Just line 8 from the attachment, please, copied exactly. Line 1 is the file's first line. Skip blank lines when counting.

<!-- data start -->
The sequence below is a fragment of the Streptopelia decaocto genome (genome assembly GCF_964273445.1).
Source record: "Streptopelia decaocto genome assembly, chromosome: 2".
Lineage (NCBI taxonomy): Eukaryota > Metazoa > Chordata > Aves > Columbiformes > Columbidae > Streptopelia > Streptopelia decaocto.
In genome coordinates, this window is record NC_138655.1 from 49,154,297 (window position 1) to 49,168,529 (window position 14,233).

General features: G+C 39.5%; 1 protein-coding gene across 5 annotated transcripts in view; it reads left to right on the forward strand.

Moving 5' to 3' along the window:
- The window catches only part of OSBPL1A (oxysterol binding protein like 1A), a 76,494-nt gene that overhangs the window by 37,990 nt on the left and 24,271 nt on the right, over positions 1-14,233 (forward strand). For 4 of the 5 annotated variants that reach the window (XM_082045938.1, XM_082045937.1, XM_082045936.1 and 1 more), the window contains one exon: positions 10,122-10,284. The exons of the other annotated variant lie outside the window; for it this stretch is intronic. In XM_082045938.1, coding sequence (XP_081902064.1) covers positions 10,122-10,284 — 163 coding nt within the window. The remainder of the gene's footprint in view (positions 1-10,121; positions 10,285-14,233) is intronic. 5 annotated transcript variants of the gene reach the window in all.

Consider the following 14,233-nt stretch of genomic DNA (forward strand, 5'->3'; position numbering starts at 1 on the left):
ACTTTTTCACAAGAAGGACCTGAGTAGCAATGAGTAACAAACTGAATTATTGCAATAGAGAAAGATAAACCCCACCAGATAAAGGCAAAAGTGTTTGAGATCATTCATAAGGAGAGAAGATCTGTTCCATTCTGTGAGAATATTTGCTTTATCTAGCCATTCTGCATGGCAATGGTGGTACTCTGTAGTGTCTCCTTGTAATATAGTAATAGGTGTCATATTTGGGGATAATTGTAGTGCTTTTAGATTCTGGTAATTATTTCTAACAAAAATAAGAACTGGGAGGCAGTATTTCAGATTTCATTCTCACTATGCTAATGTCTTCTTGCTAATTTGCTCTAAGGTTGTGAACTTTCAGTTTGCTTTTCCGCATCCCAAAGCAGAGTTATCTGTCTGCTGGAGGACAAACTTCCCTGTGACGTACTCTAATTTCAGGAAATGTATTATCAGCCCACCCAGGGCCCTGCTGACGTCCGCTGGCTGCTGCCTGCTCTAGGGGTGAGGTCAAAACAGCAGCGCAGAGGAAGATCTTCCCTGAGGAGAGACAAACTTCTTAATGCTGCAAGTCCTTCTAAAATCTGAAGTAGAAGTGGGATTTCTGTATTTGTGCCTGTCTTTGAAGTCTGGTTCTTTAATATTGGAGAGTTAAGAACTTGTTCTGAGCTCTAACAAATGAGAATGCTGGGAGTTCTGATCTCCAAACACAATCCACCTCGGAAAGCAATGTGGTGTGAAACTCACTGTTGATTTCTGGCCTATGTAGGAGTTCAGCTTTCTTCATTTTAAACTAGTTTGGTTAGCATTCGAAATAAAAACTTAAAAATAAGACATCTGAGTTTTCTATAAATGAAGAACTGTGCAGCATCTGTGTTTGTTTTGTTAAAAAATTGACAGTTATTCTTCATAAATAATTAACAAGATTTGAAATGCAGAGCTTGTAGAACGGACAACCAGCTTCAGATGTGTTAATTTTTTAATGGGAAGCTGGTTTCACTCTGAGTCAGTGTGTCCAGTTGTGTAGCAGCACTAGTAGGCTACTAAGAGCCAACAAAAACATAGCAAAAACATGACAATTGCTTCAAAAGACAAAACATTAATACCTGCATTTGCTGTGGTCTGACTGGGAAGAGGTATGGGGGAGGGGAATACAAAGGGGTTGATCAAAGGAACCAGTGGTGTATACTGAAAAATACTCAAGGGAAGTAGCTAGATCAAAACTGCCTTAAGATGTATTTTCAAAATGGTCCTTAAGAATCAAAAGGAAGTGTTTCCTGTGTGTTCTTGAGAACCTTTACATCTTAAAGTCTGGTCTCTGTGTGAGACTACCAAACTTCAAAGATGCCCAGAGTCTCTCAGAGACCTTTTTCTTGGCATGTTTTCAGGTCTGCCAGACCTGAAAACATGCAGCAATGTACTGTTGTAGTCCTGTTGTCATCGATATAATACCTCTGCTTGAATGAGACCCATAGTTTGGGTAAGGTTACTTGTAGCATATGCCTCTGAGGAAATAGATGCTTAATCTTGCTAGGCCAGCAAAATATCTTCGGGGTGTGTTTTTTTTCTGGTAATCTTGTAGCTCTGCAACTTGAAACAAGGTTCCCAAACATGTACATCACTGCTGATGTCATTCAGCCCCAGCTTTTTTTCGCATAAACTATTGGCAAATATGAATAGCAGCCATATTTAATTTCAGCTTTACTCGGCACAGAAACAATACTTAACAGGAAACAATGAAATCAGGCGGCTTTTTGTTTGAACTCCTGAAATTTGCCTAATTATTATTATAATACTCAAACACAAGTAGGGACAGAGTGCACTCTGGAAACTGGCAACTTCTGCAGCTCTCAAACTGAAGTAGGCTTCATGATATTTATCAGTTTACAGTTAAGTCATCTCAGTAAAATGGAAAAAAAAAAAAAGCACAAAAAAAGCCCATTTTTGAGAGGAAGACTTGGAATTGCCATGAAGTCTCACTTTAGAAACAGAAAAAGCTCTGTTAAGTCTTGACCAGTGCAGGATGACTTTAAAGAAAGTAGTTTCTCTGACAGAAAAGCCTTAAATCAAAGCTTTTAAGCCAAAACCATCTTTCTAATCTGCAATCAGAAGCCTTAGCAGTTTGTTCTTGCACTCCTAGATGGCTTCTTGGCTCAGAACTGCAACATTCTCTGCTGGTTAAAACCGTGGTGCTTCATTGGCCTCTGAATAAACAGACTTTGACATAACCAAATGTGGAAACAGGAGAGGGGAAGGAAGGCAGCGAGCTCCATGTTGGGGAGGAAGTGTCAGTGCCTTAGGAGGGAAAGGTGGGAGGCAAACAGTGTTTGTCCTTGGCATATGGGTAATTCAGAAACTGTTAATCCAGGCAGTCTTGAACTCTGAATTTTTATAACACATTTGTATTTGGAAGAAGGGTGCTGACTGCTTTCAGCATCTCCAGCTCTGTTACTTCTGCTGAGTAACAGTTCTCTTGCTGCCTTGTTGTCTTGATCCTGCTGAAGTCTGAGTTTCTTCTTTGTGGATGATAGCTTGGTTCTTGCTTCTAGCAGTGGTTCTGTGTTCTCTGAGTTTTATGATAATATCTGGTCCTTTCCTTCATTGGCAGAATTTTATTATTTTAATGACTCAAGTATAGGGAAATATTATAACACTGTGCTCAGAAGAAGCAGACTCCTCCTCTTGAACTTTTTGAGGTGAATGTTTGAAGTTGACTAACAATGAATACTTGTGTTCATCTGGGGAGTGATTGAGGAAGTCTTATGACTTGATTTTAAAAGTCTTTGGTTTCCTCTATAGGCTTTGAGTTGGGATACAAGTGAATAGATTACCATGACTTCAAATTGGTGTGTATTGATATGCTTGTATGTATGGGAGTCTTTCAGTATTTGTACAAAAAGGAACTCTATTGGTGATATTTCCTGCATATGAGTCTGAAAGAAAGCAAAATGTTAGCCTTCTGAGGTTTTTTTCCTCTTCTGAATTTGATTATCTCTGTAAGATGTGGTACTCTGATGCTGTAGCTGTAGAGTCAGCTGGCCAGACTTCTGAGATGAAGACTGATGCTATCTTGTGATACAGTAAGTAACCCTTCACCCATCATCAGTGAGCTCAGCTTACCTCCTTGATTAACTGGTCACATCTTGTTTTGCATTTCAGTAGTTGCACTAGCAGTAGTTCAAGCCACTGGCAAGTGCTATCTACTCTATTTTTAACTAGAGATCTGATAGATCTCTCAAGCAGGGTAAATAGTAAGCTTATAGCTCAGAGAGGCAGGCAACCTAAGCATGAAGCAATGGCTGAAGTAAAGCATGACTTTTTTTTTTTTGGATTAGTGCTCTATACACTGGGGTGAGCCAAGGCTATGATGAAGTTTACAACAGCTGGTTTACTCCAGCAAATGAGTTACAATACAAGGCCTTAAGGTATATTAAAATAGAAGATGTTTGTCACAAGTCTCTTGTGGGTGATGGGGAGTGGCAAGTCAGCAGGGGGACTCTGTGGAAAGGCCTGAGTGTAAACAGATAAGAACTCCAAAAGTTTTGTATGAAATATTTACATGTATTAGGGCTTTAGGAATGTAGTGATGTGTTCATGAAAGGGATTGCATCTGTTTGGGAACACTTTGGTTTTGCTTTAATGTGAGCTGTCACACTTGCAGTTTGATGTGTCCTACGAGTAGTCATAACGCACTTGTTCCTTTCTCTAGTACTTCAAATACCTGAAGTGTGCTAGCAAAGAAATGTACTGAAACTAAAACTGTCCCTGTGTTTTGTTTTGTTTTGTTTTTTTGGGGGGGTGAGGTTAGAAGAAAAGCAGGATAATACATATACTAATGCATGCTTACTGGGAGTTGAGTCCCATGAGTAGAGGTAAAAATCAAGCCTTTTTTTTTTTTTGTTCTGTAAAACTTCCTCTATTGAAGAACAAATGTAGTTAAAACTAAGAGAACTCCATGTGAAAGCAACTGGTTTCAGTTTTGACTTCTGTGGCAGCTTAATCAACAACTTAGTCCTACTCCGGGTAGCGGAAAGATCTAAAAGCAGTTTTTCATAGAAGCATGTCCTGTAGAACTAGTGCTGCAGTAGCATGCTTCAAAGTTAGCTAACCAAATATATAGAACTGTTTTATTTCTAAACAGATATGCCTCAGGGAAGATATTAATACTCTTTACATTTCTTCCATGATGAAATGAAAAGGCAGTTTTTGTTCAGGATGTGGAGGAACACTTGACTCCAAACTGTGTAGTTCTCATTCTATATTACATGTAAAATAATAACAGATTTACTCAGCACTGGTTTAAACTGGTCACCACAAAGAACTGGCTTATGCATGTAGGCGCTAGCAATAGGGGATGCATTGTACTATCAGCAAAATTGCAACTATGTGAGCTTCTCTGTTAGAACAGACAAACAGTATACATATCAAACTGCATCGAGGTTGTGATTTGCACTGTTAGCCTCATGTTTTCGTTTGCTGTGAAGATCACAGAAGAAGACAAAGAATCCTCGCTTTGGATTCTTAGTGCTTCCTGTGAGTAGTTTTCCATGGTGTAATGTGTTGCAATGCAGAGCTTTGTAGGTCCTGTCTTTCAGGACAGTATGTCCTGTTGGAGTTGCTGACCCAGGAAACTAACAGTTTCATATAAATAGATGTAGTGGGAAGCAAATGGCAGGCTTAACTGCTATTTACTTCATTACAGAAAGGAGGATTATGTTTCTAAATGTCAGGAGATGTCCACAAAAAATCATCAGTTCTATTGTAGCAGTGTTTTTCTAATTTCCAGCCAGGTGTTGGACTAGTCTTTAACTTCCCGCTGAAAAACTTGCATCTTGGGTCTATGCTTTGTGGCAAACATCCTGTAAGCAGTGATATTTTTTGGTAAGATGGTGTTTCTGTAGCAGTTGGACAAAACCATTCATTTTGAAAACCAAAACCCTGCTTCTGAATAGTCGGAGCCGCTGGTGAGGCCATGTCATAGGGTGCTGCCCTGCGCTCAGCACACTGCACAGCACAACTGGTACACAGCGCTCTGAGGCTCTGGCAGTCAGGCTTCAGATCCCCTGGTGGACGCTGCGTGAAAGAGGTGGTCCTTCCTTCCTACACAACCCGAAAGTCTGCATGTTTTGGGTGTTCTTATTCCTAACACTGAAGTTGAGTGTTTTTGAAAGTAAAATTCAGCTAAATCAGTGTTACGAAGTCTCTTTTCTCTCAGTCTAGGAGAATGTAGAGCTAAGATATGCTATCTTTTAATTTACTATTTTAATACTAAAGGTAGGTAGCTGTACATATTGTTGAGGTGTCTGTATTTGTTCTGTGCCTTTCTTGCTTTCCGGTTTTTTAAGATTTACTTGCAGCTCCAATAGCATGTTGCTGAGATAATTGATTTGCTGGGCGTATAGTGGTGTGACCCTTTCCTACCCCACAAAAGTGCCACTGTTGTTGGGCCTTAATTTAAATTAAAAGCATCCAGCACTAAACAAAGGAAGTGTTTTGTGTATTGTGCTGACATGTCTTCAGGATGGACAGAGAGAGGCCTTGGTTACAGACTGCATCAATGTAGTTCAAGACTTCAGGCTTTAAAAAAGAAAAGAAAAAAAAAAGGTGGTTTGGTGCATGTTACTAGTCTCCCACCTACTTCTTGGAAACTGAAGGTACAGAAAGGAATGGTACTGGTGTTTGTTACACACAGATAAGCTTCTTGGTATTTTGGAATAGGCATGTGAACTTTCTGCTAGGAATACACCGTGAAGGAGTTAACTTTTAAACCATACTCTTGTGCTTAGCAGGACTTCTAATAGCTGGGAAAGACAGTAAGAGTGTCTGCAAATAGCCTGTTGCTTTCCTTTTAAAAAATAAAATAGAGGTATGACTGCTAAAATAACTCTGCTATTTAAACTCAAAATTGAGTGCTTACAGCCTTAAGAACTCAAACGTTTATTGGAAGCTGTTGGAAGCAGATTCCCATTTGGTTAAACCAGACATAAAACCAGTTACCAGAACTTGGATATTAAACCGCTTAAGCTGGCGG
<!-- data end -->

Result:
Consider the following 14,233-nt stretch of genomic DNA (forward strand, 5'->3'; position numbering starts at 1 on the left):